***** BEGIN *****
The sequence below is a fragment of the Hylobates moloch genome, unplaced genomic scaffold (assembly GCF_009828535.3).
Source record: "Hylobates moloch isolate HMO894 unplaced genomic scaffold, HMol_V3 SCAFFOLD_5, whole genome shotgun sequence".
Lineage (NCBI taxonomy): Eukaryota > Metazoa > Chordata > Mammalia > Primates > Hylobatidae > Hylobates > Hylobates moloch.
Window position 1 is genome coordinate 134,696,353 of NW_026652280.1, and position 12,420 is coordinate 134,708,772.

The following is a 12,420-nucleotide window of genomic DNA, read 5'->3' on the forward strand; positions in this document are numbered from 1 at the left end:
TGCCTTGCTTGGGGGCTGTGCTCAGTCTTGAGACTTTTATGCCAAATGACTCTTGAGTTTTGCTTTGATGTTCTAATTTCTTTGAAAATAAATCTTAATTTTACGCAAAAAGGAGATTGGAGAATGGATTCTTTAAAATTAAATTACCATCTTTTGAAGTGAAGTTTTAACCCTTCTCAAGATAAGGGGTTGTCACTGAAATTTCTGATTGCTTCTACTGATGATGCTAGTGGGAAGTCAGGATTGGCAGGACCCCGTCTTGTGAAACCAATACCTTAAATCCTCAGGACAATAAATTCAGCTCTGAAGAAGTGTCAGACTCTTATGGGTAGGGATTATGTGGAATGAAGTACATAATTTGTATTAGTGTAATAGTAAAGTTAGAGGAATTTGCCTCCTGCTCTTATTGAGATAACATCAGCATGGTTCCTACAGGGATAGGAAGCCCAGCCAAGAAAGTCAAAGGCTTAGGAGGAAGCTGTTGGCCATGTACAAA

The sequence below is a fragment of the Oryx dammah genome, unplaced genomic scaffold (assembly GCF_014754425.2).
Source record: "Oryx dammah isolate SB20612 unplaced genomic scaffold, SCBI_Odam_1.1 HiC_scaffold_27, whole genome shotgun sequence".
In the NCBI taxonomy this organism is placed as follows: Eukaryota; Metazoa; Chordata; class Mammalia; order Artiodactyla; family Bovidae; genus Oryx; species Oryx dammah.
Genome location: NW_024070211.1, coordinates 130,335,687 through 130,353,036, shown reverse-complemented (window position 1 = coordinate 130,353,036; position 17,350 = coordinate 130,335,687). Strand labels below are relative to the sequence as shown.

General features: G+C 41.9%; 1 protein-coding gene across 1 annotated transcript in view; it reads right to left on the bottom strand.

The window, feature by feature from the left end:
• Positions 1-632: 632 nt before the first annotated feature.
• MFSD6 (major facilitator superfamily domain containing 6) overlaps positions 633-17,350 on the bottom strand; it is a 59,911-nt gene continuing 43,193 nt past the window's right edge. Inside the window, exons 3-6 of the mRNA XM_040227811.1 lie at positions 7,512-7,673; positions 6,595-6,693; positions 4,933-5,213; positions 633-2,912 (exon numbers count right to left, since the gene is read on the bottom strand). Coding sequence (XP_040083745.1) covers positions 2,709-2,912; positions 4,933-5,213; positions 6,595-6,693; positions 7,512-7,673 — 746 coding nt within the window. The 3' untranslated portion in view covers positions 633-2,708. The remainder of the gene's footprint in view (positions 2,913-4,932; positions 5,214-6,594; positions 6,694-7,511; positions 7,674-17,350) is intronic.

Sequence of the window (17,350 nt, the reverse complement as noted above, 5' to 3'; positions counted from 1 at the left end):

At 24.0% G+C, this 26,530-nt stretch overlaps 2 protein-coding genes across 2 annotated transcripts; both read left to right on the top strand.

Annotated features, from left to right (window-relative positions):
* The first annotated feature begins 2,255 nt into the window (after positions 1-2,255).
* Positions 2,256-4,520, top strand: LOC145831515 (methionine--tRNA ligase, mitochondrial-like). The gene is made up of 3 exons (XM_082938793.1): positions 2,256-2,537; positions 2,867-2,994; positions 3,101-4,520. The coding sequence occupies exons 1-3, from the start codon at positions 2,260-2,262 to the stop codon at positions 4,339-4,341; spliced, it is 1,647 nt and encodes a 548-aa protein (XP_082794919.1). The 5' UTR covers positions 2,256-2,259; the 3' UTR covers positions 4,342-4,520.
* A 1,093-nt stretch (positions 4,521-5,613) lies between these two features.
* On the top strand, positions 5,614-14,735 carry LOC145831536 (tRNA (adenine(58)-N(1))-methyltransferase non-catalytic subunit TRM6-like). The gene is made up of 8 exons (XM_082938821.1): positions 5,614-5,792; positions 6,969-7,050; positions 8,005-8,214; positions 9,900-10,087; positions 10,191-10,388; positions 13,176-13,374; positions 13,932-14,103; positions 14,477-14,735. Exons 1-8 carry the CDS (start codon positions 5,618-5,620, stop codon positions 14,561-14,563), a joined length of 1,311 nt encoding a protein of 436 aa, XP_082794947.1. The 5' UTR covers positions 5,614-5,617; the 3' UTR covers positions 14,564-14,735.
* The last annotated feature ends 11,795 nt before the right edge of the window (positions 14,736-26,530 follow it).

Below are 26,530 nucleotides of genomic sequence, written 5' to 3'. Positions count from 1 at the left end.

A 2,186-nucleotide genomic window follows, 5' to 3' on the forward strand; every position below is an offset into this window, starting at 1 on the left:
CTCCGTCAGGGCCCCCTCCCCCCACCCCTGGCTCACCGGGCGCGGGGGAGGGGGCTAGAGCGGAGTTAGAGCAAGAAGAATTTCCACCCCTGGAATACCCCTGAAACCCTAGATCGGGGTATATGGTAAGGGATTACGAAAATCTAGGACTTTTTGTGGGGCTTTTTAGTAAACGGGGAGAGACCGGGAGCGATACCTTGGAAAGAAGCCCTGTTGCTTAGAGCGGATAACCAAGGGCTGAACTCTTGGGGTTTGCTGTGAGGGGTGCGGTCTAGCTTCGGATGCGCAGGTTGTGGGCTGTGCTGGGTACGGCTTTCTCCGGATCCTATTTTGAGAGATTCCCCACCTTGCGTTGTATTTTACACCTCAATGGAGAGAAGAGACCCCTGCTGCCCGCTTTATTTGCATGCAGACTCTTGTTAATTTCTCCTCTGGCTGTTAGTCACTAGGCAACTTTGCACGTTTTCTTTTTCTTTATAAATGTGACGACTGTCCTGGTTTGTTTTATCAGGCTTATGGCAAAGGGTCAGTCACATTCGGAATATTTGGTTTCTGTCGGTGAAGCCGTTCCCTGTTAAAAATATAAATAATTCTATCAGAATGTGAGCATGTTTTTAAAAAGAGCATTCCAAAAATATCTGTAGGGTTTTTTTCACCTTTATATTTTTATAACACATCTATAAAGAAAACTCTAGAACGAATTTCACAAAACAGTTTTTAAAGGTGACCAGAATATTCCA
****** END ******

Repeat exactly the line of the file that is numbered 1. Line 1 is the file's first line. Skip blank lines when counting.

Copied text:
The sequence below is a fragment of the Hylobates moloch genome, unplaced genomic scaffold (assembly GCF_009828535.3).